State Theatre, Arts Centre Melbourne – until 12 May 2018
A showcase for Italian superstar bass Ferruccio Furlanetto, Don Quichotte is enjoying a boutique-scale season of only four performances in Melbourne, but it is far from a boutique-scale production. On loan from San Diego Opera, the 2009 production conjures old-world Spain with grand sets and highly decorative costumes.
Remaining in stellar form at a very impressive age, Furlanetto commands the stage with effortless flair. Don Quichotte is a role Furlanetto has played often, but any visible weariness is strictly that of the Don’s own character. Furlanetto’s smooth, pure bass fills the State Theatre with ease, pouring forth with unwavering power. In an evening of virtuosic vocals, Don Quichotte’s tender prayer “Seigneur, reçois mon âme, elle n’est pas méchante” is a vocal highpoint.
While the story originates, of course, from Miguel de Cervantes’ Don Quixote, librettist Henry Caïn based the opera on an existing adaptation, which was a play by Jacques Le Lorrain. The six acts serve as chapters in the story, with each act illuminated by a projected quote from the novel before the curtain rises.
Musical theatre tragics may not be able to shake the sense that Don Quichotte is about to break into ‘The Impossible Dream’ at any moment, but there are no such grand melodies here. Nonetheless, Massenet’s sumptuous score paints evocative stage pictures and establishes affecting emotional landscapes with expertly written orchestrations.
An early indication of the musical pleasure ahead comes with a gorgeous quartet, featuring luscious, close harmonies from supporting players Graeme Macfarlane, John Longmuir, Jane Ede and Anna Dowsley, all playing male admirers of the beautiful Dulcinée. These singers are part of a very strong company of Australian singers supporting Furlanetto in his star turn. Longmuir, in particular, makes the most of an abundance of opportunities to shine. Portraying the jealous Juan, tenor Longmuir not only sings in his most dulcet tones but also cuts a dashing figure as a cavalier swordfighter.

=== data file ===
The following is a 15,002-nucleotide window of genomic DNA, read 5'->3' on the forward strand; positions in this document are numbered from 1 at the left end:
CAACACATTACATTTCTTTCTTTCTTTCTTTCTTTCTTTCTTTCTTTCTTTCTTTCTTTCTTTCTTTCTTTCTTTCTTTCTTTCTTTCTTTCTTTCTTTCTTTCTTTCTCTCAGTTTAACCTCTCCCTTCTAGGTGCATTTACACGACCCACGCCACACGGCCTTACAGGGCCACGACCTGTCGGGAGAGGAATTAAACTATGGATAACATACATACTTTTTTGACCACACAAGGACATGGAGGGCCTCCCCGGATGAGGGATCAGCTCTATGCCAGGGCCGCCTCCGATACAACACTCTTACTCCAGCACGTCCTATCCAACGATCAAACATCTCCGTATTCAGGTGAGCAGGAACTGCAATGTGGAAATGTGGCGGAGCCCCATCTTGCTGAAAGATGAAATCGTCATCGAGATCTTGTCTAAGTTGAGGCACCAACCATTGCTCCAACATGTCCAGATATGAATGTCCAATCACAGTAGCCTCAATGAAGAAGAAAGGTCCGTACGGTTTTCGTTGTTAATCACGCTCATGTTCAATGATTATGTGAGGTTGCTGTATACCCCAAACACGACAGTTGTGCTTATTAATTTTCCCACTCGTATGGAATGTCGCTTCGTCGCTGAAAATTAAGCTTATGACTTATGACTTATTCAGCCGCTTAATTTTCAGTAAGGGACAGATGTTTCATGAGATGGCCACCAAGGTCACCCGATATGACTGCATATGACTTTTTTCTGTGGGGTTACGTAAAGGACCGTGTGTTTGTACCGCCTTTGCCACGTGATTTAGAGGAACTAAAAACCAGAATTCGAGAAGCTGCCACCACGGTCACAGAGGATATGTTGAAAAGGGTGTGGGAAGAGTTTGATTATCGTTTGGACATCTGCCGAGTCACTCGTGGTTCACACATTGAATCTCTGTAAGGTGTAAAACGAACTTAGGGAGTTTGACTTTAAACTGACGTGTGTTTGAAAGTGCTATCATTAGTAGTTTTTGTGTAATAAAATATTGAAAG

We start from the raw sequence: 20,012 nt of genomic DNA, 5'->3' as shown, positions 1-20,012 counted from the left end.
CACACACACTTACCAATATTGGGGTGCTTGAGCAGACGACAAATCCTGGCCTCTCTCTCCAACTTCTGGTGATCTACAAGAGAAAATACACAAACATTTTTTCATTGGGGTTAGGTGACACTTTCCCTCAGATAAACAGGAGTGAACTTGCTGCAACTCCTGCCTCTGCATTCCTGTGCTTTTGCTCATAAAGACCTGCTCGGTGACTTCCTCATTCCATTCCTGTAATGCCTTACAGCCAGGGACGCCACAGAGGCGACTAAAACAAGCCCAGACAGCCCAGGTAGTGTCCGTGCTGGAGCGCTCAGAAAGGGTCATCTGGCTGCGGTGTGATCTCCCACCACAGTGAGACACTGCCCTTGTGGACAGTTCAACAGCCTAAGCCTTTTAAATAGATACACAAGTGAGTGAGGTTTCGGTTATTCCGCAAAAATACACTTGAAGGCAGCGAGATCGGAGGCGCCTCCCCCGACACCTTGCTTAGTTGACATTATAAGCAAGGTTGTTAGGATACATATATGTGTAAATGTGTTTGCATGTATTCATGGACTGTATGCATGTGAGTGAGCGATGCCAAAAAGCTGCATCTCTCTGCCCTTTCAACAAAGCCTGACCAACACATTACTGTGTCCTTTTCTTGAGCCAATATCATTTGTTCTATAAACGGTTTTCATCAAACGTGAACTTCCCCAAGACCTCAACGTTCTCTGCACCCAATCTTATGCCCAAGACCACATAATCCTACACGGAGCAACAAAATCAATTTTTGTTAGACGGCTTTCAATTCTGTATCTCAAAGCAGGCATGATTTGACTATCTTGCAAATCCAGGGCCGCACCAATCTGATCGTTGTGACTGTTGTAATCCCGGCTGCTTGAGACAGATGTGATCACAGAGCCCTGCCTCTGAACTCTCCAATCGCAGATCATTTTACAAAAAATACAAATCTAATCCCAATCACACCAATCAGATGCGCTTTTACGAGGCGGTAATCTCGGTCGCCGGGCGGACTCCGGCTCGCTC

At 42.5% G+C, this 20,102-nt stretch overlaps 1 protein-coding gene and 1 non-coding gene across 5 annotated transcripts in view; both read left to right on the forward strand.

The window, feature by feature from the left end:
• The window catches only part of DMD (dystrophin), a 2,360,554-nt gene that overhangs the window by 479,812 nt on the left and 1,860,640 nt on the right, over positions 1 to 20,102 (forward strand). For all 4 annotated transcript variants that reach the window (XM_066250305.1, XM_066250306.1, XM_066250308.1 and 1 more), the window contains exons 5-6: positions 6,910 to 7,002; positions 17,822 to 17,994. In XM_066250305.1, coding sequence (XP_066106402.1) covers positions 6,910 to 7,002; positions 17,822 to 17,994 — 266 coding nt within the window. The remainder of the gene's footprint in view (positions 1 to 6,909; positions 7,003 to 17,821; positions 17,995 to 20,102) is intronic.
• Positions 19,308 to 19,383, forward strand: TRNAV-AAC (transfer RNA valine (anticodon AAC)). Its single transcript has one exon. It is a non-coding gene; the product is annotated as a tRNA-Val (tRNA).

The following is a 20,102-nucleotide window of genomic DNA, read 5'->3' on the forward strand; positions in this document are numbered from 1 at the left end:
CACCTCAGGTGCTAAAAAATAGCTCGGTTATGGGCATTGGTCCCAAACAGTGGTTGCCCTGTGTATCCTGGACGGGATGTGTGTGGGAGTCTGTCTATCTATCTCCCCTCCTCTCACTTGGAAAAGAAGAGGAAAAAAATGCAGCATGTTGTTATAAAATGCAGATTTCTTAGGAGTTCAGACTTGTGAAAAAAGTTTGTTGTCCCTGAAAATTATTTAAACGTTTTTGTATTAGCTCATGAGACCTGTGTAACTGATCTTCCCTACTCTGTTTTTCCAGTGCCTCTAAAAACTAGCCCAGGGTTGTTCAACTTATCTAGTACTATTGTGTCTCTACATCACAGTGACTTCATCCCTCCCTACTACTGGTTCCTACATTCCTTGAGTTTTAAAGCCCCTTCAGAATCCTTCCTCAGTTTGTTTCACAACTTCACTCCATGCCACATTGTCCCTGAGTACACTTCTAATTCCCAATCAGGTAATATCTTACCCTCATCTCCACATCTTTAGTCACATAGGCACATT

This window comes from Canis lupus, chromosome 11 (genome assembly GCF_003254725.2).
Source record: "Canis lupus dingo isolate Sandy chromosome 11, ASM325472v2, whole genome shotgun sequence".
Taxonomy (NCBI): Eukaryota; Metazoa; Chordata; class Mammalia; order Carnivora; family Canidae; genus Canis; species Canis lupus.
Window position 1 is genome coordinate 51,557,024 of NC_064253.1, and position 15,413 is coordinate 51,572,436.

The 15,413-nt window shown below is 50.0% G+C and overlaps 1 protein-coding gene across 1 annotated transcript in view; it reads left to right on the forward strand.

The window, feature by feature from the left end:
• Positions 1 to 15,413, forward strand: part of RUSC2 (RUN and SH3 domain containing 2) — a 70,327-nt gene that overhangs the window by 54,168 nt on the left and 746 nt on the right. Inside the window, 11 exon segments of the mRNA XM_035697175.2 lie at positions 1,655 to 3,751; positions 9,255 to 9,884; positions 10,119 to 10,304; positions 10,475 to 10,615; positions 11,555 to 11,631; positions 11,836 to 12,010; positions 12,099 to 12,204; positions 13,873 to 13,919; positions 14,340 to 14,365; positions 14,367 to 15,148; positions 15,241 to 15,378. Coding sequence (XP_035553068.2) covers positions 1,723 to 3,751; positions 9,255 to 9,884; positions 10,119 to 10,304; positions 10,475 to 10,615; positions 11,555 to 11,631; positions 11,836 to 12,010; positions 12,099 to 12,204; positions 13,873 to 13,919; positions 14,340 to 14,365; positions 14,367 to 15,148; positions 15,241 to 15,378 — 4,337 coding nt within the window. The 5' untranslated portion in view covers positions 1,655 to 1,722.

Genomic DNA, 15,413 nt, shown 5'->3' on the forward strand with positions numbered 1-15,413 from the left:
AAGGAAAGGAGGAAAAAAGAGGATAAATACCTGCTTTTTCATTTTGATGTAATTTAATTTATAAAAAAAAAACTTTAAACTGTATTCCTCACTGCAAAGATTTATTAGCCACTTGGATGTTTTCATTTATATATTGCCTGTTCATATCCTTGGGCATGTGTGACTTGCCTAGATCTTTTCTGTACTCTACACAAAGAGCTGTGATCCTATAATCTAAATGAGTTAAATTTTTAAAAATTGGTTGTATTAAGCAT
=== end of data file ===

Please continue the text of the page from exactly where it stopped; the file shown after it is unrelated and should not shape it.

Maestro Guillaume Tourniaire brings out the shimmering beauty of the Massenet’s lovely music, leading Orchestra Victoria is a splendid performance. Musical quality is further enhanced by remarkably superb singing from the Opera Australia Chorus. Anthony Hunt’s pristine preparation of the Chorus brings out the rich harmonies with perfect balance and ringing power.
In another masterful performance, popular baritone Warwick Fyfe balances the buffoon-like characteristics of side-kick Sancho Panzo with a fiercely protective air of devotion. Fyfe brings out the humanity in Sancho, underpinning the opera’s poignant finale with additional pathos. In excellent voice, Fyfe is a fitting stage partner for Furlanetto. Bass/baritone duet work is somewhat uncommon, but these are the two singers you want to hear.
Having amassed a highly impressive repertoire of supporting roles, it is a genuine thrill to see mezzo-soprano Sian Pendry take centre stage in such an ideal fit for her considerable talents. In this opera, Dulcinée is elevated from serving wench to local beauty, her full title being La Belle Dulcinée. An excellent actress, Pendry enhances Dulcinée’s vanity and popularity with a clear undertone of tender humanity. By habit, Dulcinée is haughty and dismissive over the attentions of Don Quichotte, but she is quick to compassion having realised she has slighted a noble squire.
Pendry’s mezzo-soprano has a dark, stately beauty that adds rich texture and expressive shading to the beautiful music she sings. It is meant as a sincere compliment to say that Pendry’s performance brings to mind the great Susan Johnston, both in terms of her specific vocal quality and the strength of her acting. As a further compliment, it must be stated that it is no small feat for Pendry to more than hold her own opposite the formidable talent of an international superstar.
A highlight of Pendry’s performance is her soulful rendition of Dulcinée’s lament “Lorsque le temps d’amour a fui.” In an artful piece of staging, a dancer casts a shadow behind Dulcinée, which serves as an animated vision of the young woman’s melancholic spirit.
The all too short season of Don Quichotte provides an opportunity to admire Furlanetto in a signature role. The overall combination of charming music, stirring dance and high production values makes for a rather irresistible package.